His manager Yamashita smilingly said, “I trained his left hand exclusively, and he improved his power of the left hand in jabbing and left-hooking. He is still twenty-two, and will become stronger with his discipline.”

The champ will enjoy a vacation to accompany his family to Nagashima Spa Land, a family resort place. The still-improving Ryuya may become an excellent champion with good footwork and sharp jabbing.

WBO supervisor: Tsuyoshi Yasukochi (Japan).
Promoter: Shinsei Promotions.

Yamanaka-Calleros Full Report

Date:  Sunday, February 26, 2017

WBO Interim Mini Flyweight Championship Title Bout

Location:  Kamiamakusa, Kumamoto, Japan

Promoter:  Honda Fitness Promotions / Kenya Honda

Supervisor:   Leon Panoncillo, Jr.

Referee:  Danrex Tapdasan,

Judges:   Sawaeng Thawaekoon (112-116), Edward Ligas,  (112-116),  Surat Soikrachang (115-113)

Results:  The Japanese Tatsuya Fukuhara  won the Interim WBO Mini-Flyweight title with a split decision over  Moises Calleros.


fukuhara-finger2  By David Finger –

Anyone who saw Tatsuya Fukuhara’s gritty twelve round split decision victory over Moises Calleros February 26 would be forgiven if they assumed that the toughest part of being a world champion was now behind him. After all, his fight with Calleros was a fight of the year candidate and one of the grittiest brawls in recent memory. It was made all the more memorable considering it came in Fukuhara’s backyard, a city that had suffered one of the worst natural disasters in recent history when a 7.0 magnitude earthquake devastated the city of Kumamoto. Fukuhara (19-4-6, 7 KOs) won the interim WBO mini flyweight and passed what was undoubtedly his toughest test to date. But for Fukuhara, it’s not about to get any easier.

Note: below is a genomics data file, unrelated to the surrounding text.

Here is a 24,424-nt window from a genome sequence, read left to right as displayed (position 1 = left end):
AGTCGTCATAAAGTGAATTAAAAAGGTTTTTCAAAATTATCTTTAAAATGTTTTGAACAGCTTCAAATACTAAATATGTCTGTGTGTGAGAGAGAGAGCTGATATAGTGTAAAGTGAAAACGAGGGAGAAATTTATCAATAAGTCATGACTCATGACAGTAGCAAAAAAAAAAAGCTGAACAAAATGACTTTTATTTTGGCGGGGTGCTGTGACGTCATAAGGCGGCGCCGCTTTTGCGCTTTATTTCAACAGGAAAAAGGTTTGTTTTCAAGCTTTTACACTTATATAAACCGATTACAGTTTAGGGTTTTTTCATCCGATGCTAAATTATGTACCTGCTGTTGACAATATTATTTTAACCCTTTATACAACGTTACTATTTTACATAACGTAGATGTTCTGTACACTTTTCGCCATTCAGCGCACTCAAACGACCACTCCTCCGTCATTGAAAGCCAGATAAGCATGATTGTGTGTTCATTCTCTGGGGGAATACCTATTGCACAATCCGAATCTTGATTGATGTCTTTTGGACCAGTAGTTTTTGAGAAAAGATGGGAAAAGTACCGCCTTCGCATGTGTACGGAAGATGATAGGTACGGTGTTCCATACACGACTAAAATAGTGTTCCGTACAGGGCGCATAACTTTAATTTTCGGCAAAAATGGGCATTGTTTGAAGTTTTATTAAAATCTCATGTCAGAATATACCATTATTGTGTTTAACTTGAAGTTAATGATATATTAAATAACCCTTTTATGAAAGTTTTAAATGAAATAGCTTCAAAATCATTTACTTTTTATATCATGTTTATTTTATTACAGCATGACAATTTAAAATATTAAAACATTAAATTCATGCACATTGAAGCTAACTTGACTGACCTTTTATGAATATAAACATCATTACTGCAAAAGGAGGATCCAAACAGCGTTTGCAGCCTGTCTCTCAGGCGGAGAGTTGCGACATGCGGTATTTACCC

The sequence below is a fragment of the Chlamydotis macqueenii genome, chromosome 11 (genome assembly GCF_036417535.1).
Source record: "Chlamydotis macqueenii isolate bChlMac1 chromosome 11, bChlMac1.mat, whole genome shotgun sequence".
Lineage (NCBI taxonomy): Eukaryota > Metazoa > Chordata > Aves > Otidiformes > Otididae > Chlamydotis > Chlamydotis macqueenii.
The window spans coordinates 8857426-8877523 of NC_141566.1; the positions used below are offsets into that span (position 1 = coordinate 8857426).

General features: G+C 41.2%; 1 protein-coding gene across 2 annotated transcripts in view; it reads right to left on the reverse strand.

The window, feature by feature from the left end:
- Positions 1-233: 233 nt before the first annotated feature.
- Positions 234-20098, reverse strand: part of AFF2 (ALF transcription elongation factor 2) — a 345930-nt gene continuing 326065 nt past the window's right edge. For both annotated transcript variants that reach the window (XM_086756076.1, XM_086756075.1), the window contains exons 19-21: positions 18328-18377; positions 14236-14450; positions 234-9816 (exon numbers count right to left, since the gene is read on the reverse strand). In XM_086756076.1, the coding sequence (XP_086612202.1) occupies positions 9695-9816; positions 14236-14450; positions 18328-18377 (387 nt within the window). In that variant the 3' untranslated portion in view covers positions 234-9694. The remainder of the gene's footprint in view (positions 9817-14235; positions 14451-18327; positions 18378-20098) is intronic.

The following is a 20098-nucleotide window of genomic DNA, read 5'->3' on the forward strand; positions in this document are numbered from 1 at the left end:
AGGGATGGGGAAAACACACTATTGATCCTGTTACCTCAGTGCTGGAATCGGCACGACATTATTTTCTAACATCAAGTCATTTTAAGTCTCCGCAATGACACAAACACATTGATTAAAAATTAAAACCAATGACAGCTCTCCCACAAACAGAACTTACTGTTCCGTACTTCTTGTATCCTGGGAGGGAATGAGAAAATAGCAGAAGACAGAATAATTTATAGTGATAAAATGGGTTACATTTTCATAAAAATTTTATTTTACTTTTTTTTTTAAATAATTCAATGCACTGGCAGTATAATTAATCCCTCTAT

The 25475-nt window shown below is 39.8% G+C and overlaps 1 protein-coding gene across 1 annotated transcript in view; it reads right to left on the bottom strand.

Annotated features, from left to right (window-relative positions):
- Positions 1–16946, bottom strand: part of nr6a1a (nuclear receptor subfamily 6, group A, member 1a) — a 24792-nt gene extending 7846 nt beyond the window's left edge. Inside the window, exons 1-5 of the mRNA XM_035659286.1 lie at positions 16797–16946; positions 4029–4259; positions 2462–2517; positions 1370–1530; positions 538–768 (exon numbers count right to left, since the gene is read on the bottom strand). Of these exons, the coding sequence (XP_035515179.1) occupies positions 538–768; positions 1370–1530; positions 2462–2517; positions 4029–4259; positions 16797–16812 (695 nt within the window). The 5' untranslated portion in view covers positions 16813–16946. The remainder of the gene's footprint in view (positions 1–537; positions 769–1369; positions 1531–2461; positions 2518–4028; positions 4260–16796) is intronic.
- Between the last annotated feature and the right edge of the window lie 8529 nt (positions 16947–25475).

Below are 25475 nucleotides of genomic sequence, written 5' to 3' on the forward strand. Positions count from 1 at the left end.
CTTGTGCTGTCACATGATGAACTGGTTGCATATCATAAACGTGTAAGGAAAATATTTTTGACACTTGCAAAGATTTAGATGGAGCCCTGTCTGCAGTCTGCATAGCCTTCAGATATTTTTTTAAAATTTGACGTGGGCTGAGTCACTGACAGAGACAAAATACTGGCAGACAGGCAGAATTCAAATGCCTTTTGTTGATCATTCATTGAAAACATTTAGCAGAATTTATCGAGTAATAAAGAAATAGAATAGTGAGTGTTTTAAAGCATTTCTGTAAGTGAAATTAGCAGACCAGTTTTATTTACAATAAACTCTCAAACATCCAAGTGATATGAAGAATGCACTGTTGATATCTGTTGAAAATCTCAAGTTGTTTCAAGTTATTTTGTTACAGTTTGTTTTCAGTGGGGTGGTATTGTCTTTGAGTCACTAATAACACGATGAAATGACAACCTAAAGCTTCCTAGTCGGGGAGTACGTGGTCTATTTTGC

He is now mandated to fight the WBO mini flyweight champion in recess: the cagy 33-year old Katsunari Takayama (31-8, 12 KOs). 

Takayama may not be old as Bernard Hopkins, but in a division that rarely sees careers that span over ten years Takayama has done the unthinkable: he has remained the top dog for the better part of a dozen years. After turning professional in 2000 Takayama won his first world title in 2005 and although he has dropped the title several times since then, he has nonetheless been a consistent powerhouse in the division, winning a version of the world title of six times since 2005.

It’s not an easy draw for your first title defense, but as Fukuhara showed us against Moises Calleros, he is more than up for the challenge.

Fukuhara took time to speak with the Fightnews after his victory with Moises Calleros, speaking about his new status as a world champion, his fight of the year with Moises Calleros, and what he sees the future holding for him.